Herschede mantel model 800 won't start.

HenryNox

Registered User
Aug 3, 2022
8
1
3
41
Country
I have a Herschede model 800 mantel clock, and the pendulum will stop almost immediately when I try to start it swinging by hand. I've tried to change the level of the clock, but it won't go more then a few seconds before the pendulum stops swinging.
The clock does chime perfectly when I manually advance the hands.
I am brand new to clock repair so I'm not sure where to start.

Here is a picture of the movement without the pendulum.

20220803_140058.jpg
 

wow

NAWCC Member
Jun 24, 2008
6,581
1,048
113
77
Pineville, La. (central La.)
Country
Region
Is it wound up? Does it tick when you swing the pendulum? If so, do the ticks sound even? They should be steady ticks. It may be out of beat.
 

HenryNox

Registered User
Aug 3, 2022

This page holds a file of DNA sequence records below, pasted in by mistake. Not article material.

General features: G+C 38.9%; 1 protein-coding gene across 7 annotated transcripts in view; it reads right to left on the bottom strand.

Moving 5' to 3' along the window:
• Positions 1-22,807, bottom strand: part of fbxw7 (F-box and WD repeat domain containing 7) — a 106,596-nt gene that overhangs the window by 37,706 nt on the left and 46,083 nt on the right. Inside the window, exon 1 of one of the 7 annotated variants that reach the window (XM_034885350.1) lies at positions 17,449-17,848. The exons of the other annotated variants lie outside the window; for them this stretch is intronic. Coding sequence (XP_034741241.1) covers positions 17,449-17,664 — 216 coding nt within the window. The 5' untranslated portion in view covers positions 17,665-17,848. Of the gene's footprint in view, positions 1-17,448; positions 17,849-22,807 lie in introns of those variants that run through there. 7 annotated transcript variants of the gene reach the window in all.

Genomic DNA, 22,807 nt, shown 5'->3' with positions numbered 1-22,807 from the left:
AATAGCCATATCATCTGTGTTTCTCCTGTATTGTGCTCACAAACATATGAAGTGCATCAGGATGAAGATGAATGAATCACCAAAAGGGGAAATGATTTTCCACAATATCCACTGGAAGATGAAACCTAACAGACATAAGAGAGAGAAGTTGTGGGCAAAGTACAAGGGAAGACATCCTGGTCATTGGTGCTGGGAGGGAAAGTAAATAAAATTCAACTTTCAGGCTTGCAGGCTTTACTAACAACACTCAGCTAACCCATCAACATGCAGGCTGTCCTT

8
1
3
41
Country
It's wound up on all three springs. I've tried changing the length with the screw on the pendulum, but no matter the length, it still only swings for like 10 or 15 ticks before it stops. Feels like it's only swinging from the initial push from my fingers. I'll post a video later if that will help.
 

wow

NAWCC Member
Jun 24, 2008
6,581
1,048
113
77
Pineville, La. (central La.)
Country
Region
It's wound up on all three springs. I've tried changing the length with the screw on the pendulum, but no matter the length, it still only swings for like 10 or 15 ticks before it stops. Feels like it's only swinging from the initial push from my fingers. I'll post a video later if that will help.
Yes. A video would definitely help.
 

disciple_dan

NAWCC Member
Donor
Mar 10, 2016
1,619
163
63
64
Plant City
Country
Region